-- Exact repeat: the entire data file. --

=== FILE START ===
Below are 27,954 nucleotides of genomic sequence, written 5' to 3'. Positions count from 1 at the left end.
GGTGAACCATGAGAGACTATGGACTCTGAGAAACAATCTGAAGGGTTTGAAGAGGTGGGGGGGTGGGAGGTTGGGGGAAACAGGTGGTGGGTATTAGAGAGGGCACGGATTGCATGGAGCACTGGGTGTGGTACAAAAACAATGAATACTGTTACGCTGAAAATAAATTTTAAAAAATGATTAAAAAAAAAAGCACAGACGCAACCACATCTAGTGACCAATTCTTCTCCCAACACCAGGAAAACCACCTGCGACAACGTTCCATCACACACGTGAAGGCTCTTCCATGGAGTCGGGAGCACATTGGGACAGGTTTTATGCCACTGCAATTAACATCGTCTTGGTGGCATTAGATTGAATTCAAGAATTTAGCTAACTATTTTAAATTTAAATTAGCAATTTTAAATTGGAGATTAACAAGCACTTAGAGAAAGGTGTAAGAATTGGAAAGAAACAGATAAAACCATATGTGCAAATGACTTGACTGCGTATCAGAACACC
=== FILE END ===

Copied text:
Below are 27,954 nucleotides of genomic sequence, written 5' to 3'. Positions count from 1 at the left end.
GGTGAACCATGAGAGACTATGGACTCTGAGAAACAATCTGAAGGGTTTGAAGAGGTGGGGGGGTGGGAGGTTGGGGGAAACAGGTGGTGGGTATTAGAGAGGGCACGGATTGCATGGAGCACTGGGTGTGGTACAAAAACAATGAATACTGTTACGCTGAAAATAAATTTTAAAAAATGATTAAAAAAAAAAGCACAGACGCAACCACATCTAGTGACCAATTCTTCTCCCAACACCAGGAAAACCACCTGCGACAACGTTCCATCACACACGTGAAGGCTCTTCCATGGAGTCGGGAGCACATTGGGACAGGTTTTATGCCACTGCAATTAACATCGTCTTGGTGGCATTAGATTGAATTCAAGAATTTAGCTAACTATTTTAAATTTAAATTAGCAATTTTAAATTGGAGATTAACAAGCACTTAGAGAAAGGTGTAAGAATTGGAAAGAAACAGATAAAACCATATGTGCAAATGACTTGACTGCGTATCAGAACACC